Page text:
Here you will find one or more explanations in English for the word either. Also in the bottom left of the page several parts of wikipedia pages related to the word either and, of course, either synonyms and on the right images related to the word either.
EitherEither Ei"ther (?; 277), a. & pron. [OE. either, aither, AS.
?g?er, ?ghw[ae]?er (akin to OHG. ?ogiwedar, MHG. iegeweder);
[=a] + ge + hw[ae]?er whether. See Each, and Whether, and
cf. Or, conj.]
1. One of two; the one or the other; -- properly used of two
things, but sometimes of a larger number, for any one.
Lepidus flatters both, Of both is flattered; but he
neither loves, Nor either cares for him. --Shak.
Scarce a palm of ground could be gotten by either of
the three. --Bacon.
There have been three talkers in Great British,
either of whom would illustrate what I say about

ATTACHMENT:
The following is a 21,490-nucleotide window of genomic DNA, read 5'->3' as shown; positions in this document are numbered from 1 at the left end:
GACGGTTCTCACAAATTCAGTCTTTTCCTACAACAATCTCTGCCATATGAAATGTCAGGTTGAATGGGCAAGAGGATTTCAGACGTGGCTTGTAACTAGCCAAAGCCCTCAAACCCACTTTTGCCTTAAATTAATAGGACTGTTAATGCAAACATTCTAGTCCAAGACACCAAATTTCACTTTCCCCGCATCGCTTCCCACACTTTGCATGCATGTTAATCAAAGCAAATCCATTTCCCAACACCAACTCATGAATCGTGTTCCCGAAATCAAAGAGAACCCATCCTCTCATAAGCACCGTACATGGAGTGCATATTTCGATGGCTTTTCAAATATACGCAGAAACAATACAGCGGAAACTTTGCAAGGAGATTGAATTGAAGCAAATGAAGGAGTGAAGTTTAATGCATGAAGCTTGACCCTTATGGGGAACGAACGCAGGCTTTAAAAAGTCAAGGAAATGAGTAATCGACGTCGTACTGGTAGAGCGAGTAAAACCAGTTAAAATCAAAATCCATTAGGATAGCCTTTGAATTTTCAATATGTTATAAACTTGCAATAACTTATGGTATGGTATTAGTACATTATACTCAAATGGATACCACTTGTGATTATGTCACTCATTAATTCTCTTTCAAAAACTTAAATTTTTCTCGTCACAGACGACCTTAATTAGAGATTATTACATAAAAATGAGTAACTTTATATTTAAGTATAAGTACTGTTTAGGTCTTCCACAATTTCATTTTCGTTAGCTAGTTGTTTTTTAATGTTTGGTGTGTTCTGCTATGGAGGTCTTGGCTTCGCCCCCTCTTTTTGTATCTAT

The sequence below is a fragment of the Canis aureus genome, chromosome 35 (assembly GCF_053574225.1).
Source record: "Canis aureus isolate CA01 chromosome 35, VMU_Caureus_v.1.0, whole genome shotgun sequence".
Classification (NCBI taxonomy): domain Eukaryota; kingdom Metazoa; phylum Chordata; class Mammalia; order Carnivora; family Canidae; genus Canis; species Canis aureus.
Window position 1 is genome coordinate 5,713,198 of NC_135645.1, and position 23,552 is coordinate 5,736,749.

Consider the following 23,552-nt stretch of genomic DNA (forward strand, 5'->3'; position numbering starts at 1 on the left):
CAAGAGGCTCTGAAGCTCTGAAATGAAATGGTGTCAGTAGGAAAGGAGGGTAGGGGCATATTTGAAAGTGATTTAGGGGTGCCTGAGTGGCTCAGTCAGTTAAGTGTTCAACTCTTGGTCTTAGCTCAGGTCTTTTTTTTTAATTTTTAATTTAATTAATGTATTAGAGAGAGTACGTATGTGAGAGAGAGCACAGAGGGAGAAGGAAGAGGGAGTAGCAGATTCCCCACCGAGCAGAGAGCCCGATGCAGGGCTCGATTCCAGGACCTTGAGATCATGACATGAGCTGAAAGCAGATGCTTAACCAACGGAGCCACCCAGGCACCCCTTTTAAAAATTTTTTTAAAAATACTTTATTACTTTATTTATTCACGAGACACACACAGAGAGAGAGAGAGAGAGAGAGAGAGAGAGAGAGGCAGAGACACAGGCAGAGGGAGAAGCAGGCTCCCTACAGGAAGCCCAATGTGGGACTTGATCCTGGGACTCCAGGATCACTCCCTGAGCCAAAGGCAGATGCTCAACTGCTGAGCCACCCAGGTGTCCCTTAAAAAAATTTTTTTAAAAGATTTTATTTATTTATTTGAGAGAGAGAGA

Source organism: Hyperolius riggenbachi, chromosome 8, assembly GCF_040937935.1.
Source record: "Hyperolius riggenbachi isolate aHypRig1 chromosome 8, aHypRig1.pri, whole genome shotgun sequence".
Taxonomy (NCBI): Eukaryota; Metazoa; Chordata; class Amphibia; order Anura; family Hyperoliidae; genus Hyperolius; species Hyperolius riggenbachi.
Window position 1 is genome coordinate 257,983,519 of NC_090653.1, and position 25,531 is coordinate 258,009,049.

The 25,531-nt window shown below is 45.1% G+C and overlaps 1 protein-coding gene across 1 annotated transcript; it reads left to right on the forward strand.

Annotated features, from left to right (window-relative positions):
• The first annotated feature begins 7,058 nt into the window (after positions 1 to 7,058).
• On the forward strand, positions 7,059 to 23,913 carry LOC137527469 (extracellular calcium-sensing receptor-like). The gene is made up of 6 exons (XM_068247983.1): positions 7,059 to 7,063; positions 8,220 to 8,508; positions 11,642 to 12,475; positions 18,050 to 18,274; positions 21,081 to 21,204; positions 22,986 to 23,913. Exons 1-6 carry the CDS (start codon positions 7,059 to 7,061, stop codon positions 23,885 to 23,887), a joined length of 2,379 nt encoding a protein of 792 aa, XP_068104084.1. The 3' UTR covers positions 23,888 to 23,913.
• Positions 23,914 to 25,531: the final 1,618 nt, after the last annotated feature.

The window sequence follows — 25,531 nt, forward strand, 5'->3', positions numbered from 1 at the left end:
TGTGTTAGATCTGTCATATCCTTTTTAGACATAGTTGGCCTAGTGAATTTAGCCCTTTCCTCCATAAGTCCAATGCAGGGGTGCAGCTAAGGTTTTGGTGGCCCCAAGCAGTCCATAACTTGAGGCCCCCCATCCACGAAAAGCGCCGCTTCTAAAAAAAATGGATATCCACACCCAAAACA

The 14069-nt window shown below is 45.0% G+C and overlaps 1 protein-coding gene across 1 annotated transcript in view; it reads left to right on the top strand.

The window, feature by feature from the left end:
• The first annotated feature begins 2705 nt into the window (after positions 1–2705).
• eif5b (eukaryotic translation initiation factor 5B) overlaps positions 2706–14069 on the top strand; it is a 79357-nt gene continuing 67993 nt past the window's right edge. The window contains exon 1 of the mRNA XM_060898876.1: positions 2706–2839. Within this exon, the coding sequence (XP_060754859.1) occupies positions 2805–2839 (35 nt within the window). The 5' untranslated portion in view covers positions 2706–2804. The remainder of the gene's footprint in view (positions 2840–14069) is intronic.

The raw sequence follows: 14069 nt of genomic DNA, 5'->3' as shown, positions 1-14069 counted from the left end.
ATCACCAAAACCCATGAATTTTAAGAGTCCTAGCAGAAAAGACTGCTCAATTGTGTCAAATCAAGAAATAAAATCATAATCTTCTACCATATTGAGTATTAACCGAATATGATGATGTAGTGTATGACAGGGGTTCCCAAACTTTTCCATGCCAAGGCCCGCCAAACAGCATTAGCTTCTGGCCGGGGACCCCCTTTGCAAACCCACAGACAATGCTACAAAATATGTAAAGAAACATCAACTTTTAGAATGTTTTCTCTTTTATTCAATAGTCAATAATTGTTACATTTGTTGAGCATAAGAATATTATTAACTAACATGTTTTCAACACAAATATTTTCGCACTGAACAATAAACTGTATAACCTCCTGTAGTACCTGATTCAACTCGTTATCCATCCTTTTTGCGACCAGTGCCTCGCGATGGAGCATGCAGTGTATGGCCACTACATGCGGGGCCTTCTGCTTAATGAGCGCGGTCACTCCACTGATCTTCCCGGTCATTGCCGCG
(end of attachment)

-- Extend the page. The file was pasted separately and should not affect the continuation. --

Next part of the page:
2. Each of two; the one and the other; both; -- formerly,
also, each of any number.
His flowing hair In curls on either cheek played.
On either side . . . was there the tree of life.
The extreme right and left of either army never
Either Ei"ther, conj. Either
precedes two, or more, co["o]rdinate words or phrases, and is
introductory to an alternative. It is correlative to or.
Either he is talking, or he is pursuing, or he is in a
journey, or peradventure he sleepeth. --1 Kings
Few writers hesitate to use either in what is called a
triple alternative; such as, We must either stay where
we are, proceed, or recede. --Latham.
Note: Either was formerly sometimes used without any
correlation, and where we should now use or.
Can the fig tree, my brethren, bear olive
berries? either a vine, figs?? --James iii.